Friday, August 3, 2012

Leave Gabby Alone!

I've been very excited about the Olympic this year. So of course I have been very proud of America's female Olympic team, especially Gabrielle Douglas. The 16-year old from Virginia Beach twisted, tumbled, flipped and twirled her way to win a gold medal yesterday.

Apparently the journey has presented plenty of challenges to young Gabby. She injured her hamstring and consequently fell a few times during the U.S. nationals. But with hard work, including practicing six to seven times a day, she was able to travel with the United States and join the Olympic team this year.

But what are people focusing on? Her hair. No seriously. My friend informed me that her hair was a target of controversy in the past two days. Apparently people-mostly black women- were annoyed that her hair was not presentable and even embarrassing her fellow black people. Thankfully there were sensible, respectful people who defended her and retorted, "She just won a gold medal! What the hell is your problem?!"

This blog is about mental health with a focus on the black community. At first it may appear as if this post is off topic but I told my friend I had to blog about this story in particular. It is because I was Gabby, in fact we all were. Words, that is our interactions with people affect our emotional well being. Women, especially black women, are held to ridiculously high beauty standards. Even worse, we harshly scrutinize other women's appearances, further contributing to the oppressive treatment of women. This is one of the causes of the cycle of low self-esteem that plagues our community.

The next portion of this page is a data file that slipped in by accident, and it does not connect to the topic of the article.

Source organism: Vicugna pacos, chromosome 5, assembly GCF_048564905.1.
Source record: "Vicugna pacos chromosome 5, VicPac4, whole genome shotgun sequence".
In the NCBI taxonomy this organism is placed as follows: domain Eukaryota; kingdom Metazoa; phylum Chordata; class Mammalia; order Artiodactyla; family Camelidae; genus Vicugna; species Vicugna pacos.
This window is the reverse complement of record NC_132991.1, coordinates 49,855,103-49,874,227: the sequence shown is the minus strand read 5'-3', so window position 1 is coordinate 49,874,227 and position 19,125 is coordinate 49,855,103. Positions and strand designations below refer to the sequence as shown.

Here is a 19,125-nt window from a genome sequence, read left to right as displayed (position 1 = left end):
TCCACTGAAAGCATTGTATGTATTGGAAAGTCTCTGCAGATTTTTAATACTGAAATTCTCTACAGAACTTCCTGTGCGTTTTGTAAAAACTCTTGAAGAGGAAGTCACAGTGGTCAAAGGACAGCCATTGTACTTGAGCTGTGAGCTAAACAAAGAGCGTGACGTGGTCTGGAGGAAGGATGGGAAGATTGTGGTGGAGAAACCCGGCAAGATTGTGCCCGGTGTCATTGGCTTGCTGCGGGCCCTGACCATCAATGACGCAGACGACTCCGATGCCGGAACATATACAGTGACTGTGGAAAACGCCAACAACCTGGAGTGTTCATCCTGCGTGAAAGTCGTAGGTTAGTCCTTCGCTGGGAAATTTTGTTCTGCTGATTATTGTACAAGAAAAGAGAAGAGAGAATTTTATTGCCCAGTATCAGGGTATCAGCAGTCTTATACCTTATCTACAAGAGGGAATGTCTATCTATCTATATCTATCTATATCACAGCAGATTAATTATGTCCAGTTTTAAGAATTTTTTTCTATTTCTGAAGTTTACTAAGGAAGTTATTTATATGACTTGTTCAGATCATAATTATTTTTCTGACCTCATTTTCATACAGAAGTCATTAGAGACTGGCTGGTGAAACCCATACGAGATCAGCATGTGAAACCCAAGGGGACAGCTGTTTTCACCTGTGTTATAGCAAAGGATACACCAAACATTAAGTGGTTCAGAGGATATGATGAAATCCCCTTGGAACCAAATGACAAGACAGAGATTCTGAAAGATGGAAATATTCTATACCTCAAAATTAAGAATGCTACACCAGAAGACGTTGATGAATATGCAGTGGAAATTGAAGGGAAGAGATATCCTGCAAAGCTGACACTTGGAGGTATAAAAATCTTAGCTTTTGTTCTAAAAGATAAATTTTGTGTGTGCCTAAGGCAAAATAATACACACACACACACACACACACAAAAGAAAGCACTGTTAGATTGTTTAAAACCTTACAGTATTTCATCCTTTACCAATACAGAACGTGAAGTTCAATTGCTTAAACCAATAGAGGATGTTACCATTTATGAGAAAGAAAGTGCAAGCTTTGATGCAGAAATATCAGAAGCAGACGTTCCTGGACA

We were all sixteen once. And when I was sixteen, I was fragile, impressionable and sensitive. Gabby is only sixteen and she is a public figure. She's not an entertainer like Miley Cyrus or Justin Beiber. She's an athlete and her appearance is not a real factor in her occupation. She excels in what she does and is quite phenomenal. How awful it is for petty people who potentially take away from her happiness to criticize her for her hair of all things!

Then I realized how deep the importance of hair is for many black women. This is a very general statement but as a black woman who has had her share of shade from other black women, I can attest that black women place a lot of their esteem into their hair. Our hair is commonly referred to as our glory and for the most part I can dig it. But too often does hair become something that makes us insecure. In other words, many black women cannot go anywhere without their hair done. This insecurity pours over to other people. Our insecurities have the potential to cause great harm to others, Gabby in particular.

Gabrielle Douglass is now being torn apart because her hair is not up to par. Hopefully, she is mature and confident enough to ignore the shallow criticism, and celebrate her recent accomplishments. But I worry that this would be too big of a feat for the teenager and the negativity will overshadow her success. So I ask you to be respectful of Gabby and recognize that a few years ago, she was you. Only, you probably did not have a gold medal.

This post is cross listed at LeChele's new blog on black people and mental health issues, Black with the Blues.

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